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Drums and rotors do in fact warp. As others, Ive spent enough time behind a brake lathe to know that. Anyone that says they do not warp have no idea what they're talking about. Min thickness is listed on the rotor, you make your cut then measure.

Flywheels warp too, so do clutch packs.
 

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I have, although it's not as obvious to the eye as you might think, especially with metallic pads. Pulsing brakes are a classic sign of this condition. Mine originated with an emergency braking situation and actually got worse over the next months.
Let me preface by saying (again) Ive worked on many cars/trucks. Also ran a fleet of 18 vehicles (which itself is another ballgame) But if what you and that web page are saying is true, rotors would all warp before they wore out. Which is not true. 99 times out of 100 the reason for warped rotors is heat. Riding the brakes, bad caliper, line or pins, etc. The vehicles in my fleet would run 500-800 miles per day. Id install probably 5-6 sets of pads on the same set of rotors without any warping (or the mysterious buildup as you say). Just tossing the rotors from wear.
And this wasnt in fly-over country USA, but NY/NJ with plenty of traffic.
 

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I'm guessing 9 years as an OEM brake engineer doesn't count for much compared with all the "experience" posted here but you simply can't get rotors hot enough, with normal usage, to metallurgically cause them to warp. But we really didn't bother testing the really cheap crap so I cant disagree with all the experts here!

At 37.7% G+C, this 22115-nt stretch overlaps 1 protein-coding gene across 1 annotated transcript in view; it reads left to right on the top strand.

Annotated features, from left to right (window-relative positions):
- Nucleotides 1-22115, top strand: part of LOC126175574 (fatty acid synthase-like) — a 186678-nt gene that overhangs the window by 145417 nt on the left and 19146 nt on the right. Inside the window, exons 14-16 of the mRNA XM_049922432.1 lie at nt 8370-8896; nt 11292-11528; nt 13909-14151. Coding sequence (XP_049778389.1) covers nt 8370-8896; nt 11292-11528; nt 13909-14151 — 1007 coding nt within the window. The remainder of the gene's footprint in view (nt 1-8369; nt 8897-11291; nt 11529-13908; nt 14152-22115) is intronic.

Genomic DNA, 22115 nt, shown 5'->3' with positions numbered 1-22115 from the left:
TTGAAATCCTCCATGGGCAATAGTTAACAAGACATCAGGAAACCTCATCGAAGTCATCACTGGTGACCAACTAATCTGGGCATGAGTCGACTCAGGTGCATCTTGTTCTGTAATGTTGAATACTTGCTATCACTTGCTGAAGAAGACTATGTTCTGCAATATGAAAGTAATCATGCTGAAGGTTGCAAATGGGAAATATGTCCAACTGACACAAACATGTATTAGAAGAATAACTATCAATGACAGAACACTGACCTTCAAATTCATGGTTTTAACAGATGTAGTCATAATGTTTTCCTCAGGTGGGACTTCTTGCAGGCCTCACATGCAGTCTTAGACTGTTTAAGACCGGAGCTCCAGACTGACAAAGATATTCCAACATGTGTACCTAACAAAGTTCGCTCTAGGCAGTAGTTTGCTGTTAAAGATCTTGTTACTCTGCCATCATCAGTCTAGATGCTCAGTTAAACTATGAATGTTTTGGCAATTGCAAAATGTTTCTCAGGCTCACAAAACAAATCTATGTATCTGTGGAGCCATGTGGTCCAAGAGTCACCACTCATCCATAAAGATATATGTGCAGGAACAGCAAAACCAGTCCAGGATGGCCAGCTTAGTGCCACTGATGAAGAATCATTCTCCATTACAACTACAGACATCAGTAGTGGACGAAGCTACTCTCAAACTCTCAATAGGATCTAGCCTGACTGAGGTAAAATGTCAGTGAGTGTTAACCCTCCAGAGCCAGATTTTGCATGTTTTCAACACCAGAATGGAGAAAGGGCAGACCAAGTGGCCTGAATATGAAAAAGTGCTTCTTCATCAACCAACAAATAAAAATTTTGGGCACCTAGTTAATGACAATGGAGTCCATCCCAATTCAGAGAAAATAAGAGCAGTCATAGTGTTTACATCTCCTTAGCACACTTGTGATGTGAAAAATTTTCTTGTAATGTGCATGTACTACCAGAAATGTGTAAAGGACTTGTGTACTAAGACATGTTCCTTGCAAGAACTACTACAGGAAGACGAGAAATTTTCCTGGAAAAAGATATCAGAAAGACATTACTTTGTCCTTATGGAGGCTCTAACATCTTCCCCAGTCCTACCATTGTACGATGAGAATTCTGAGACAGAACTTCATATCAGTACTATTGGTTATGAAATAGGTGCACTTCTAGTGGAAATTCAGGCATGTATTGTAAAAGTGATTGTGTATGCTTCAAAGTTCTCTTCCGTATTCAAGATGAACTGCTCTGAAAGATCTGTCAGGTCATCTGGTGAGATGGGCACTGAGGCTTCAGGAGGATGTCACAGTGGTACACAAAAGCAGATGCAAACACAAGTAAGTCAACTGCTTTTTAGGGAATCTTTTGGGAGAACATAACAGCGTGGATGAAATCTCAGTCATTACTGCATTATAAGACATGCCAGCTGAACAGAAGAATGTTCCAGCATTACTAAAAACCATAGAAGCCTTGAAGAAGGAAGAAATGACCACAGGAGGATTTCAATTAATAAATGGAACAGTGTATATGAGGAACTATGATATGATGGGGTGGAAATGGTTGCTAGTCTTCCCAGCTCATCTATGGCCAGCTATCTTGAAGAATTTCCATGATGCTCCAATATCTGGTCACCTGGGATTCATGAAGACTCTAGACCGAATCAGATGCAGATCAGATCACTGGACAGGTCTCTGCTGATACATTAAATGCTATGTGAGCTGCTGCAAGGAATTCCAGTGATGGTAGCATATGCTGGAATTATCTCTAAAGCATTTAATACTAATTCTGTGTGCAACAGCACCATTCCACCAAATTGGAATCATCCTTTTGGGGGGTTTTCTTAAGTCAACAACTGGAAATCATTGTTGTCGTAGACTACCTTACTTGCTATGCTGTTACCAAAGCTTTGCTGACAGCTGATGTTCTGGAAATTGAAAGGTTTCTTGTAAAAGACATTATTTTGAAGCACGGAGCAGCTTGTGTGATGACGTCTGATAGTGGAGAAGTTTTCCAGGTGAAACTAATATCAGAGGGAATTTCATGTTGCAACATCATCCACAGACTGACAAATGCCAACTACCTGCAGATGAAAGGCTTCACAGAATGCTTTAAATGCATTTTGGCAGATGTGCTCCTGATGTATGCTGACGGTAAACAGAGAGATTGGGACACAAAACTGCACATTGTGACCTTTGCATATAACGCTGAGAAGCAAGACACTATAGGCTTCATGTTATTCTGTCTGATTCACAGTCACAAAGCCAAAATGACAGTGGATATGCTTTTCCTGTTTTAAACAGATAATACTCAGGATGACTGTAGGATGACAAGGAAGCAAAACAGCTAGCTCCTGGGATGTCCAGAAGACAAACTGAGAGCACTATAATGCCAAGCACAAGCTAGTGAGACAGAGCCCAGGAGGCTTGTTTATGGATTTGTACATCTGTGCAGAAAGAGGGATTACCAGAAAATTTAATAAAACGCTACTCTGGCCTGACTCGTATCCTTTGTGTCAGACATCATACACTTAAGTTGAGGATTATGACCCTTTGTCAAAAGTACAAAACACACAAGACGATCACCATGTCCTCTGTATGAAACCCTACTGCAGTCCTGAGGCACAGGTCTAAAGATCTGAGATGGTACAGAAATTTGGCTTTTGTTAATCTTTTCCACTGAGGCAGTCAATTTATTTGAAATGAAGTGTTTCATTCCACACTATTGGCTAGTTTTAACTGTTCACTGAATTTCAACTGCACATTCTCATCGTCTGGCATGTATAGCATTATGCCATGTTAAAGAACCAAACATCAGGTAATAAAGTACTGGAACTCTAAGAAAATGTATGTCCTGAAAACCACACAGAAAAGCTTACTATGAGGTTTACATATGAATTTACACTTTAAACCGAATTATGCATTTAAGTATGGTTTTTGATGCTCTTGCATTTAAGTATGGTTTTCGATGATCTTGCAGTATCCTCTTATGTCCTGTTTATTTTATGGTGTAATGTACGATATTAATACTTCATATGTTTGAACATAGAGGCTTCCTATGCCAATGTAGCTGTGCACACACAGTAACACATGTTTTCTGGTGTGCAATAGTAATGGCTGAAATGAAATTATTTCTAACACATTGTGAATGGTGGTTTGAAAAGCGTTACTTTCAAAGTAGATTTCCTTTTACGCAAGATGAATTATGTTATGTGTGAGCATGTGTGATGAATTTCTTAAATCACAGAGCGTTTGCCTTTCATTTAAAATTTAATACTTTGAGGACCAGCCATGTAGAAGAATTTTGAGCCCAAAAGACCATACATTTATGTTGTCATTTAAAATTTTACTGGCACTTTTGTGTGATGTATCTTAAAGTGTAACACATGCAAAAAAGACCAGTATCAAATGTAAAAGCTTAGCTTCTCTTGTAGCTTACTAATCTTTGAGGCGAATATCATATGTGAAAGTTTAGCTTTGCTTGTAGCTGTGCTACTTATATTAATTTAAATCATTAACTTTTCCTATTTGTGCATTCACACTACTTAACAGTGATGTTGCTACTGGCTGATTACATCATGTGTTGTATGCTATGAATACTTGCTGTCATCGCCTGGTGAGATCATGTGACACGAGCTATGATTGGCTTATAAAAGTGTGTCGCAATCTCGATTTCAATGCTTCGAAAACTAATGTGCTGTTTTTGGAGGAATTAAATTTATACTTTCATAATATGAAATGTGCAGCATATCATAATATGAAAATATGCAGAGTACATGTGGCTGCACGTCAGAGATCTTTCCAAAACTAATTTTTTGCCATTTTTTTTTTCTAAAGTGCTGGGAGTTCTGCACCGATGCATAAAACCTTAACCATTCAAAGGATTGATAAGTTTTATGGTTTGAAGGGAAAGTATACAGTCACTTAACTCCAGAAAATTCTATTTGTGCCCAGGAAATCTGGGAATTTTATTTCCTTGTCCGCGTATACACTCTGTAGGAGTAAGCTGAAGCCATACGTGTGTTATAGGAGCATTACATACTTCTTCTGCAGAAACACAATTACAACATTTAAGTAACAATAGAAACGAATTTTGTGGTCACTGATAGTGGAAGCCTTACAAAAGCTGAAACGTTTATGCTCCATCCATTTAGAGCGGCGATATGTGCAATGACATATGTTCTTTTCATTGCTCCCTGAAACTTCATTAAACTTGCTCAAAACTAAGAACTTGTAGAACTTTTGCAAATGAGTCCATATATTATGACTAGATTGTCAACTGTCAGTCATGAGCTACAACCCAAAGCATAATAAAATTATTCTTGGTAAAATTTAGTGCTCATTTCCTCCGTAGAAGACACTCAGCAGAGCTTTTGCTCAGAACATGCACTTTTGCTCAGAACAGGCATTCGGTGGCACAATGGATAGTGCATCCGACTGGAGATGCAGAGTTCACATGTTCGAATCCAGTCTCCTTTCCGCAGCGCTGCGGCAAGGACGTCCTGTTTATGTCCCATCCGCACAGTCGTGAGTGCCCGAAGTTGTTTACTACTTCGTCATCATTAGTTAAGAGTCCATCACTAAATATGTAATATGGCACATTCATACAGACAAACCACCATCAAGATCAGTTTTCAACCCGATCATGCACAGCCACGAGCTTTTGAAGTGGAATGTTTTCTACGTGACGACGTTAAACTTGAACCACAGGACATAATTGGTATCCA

"Heat" meaning excessive heat from a bad caliper, line, pins, etc. Will in fact warp a rotor.

I had a problem with the ABS module on a E250 van not letting all the pressure return after braking, warped brand new rotors.
 

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It does happen to an extent, I believe it's why we end up seeing the glossy finish on rotors and while it may account for some thickness variation, I've had enough rotors on a lathe to also see that metal gets removed not just adhered friction material to get a rotor flat again.

Mostly when I see pad material fused to a rotor it's because a vehicle hasn't been driven and some sort of reaction happens between the friction material and the rotor leaving a noticeable build up(real common on 07-16 Honda CR-V rear rotors). As a professional tech we would just resurface them but realistically you could grind the build up off with an abrasive disc on an angle grinder. Not sure how long that fix would work/last though.

The other thing I have noticed when they do leave a build up from sitting, even when you resurface them you can get the rotor flat but still see the outline of the brake pad where the build up was.
Glossy finish is glazing. Again, from misuse or excessive heat (faulty components).

If you guys can come up with more than one dumb website saying brake pad material transfers/bonds to rotors/drums I may believe you. But for now and from my long term experience, its b.s.
 
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